• 0 avatar
        Lorenzo

        Honda’s high resale could be punching up new car sales. Why buy a 3 year old car when a new one is only a little more?

      • 0 avatar
        ect

        Actually, much has changed in the last 20 years. Between 1990 and 2010, US population rose by 24%, or 60 million additional people. Vehicle registration went up by 29%, which represents 57 million additional vehicles.

        That said, I agree that the auto market is susceptible to changes in the economy (especially the jobs market and interest rates). Interest rates will eventually go up, but when and by how much we do not know. And if the job market is strong when that happens, it may have little impact on affordability.

  • avatar
    VW16v

    The new Civic is best looking Honda / Acura in 20+years. After driving the new Pilot and having the steering feel of an RC car. That increase in sales is baffling.

    • 0 avatar
      Macca

      Do you really think that anyone cross-shopping the Pilot, with say the Pathfinder and Highlander, are even remotely concerned with steering feel? I’d guess most intenders think that describes the suppleness of the wheel leather.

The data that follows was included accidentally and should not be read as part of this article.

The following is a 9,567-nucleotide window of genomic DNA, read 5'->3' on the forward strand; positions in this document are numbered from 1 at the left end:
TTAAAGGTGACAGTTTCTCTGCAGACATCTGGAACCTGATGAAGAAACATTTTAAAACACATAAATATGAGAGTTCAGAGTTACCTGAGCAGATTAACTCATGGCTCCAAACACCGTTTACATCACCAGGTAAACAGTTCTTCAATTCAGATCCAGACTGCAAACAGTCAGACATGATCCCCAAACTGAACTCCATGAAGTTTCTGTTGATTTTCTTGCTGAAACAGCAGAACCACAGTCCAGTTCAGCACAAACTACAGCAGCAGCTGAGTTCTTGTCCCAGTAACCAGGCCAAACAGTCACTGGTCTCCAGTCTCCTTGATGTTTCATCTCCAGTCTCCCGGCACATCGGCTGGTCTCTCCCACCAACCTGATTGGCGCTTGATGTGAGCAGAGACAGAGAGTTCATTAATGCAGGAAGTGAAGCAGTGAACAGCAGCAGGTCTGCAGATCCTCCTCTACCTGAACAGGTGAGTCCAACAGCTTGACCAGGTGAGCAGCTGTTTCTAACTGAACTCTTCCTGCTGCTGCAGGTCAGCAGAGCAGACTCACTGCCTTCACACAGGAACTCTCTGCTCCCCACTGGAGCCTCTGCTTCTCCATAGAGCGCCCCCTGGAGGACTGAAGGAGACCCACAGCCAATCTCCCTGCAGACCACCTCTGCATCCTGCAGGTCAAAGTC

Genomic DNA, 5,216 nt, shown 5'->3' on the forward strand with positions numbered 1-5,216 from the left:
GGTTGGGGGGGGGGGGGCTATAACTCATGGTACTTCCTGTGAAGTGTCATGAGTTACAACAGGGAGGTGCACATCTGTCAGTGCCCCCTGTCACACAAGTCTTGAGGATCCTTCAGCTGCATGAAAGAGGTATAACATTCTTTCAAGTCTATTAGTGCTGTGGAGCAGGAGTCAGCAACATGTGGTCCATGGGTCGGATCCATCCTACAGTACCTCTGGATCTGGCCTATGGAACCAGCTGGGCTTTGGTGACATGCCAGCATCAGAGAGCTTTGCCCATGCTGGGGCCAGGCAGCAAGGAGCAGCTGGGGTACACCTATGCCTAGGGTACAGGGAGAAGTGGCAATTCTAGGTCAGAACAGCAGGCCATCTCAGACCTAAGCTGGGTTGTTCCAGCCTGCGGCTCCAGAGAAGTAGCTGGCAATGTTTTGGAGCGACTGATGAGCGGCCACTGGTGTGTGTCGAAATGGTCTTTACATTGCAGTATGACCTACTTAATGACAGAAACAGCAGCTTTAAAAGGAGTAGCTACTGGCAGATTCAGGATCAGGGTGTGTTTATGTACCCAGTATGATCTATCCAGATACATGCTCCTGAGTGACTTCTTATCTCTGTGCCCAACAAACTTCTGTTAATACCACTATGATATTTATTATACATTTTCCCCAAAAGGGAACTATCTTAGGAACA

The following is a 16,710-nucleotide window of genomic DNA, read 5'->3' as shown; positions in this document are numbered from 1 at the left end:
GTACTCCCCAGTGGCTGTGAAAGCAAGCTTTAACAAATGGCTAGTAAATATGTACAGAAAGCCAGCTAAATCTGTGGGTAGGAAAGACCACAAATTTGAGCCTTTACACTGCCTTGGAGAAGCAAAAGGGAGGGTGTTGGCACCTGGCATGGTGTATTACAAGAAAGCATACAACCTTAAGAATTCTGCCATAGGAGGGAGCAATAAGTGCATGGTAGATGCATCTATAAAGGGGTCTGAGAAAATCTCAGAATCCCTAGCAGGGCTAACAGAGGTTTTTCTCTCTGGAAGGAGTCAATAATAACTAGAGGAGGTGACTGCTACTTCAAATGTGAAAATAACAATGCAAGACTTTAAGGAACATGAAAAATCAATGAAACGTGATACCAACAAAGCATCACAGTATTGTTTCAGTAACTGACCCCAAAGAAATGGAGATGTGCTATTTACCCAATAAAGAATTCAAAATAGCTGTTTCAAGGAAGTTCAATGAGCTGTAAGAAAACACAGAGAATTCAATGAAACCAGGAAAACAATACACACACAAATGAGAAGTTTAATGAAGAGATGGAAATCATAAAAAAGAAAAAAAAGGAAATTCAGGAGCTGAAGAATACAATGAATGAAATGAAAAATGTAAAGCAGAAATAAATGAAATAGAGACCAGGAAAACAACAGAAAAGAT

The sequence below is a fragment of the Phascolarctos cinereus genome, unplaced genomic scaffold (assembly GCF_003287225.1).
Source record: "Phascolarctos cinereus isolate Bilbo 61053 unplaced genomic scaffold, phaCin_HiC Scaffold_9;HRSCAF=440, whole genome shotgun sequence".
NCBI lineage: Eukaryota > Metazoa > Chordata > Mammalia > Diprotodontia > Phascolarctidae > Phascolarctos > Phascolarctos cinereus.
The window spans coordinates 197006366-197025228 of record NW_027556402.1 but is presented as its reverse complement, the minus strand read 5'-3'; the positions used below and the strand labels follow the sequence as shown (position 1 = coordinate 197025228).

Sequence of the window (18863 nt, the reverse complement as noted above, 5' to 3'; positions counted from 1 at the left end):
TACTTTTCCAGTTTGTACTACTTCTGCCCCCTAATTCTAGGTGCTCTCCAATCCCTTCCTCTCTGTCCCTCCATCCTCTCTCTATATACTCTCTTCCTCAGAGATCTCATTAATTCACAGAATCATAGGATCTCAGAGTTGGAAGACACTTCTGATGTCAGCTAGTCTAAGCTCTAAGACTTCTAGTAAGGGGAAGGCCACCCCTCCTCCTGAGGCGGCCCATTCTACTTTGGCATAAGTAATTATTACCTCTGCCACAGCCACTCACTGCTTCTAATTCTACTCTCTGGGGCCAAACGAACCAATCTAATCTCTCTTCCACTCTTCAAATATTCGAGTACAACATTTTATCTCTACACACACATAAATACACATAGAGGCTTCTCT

I have yet to drive one, but the new Pilot is on the list for my wife’s next car. The refinement is apparently great; C&D tests indicate Lexus-like levels of interior noise (shocking for a Honda). It’s ridiculously quick, too (in a straight line). I’m not the biggest Honda fan, but it looks like a great non-Odyssey Odyssey.

      • 0 avatar
        tubacity

        Pilot looks like a minivan. Styled like a non SUV SUV.

      • 0 avatar
        VW16v

        The Pilot was also on our radar. It was a total let down. Seat comfort was great. Yet, the lack of steering feel is dangerous. Probably the worst steering out of any test drive to date. I could not imagine driving the pilot in rain or snow.